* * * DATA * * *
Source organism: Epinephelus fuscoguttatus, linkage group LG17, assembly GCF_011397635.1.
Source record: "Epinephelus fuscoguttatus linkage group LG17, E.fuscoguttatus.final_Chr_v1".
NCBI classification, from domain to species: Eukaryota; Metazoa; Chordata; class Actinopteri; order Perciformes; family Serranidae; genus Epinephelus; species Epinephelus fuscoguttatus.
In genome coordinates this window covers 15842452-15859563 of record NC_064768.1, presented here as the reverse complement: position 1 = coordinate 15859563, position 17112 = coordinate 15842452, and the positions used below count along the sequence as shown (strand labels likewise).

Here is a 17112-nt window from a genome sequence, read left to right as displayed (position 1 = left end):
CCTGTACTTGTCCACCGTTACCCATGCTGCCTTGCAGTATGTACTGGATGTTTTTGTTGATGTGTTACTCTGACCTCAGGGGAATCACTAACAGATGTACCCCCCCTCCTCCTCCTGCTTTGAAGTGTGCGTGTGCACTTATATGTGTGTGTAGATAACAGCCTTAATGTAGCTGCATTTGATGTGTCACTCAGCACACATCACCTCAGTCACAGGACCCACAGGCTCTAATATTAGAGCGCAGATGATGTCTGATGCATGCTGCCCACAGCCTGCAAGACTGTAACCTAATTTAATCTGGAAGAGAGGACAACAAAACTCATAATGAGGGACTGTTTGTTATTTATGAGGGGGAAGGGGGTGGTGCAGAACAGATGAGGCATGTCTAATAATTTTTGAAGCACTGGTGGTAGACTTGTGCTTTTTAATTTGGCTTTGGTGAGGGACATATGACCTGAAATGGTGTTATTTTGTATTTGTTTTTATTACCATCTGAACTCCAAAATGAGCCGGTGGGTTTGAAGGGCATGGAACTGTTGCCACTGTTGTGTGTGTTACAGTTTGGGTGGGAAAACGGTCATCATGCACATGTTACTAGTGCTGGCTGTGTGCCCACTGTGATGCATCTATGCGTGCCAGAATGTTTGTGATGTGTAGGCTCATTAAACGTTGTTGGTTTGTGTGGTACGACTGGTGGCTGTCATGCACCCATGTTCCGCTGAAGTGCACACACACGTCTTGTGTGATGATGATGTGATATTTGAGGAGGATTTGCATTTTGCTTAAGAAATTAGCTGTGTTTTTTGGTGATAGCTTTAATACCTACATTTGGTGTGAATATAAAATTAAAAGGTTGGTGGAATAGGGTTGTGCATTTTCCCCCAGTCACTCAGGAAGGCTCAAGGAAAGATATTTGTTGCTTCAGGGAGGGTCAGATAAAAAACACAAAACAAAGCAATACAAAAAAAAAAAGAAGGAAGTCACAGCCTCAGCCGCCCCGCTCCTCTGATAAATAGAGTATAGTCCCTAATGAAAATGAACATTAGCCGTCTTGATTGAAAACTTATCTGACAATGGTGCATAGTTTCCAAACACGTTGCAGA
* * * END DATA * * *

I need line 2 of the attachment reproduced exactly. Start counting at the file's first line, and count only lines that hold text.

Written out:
Source record: "Epinephelus fuscoguttatus linkage group LG17, E.fuscoguttatus.final_Chr_v1".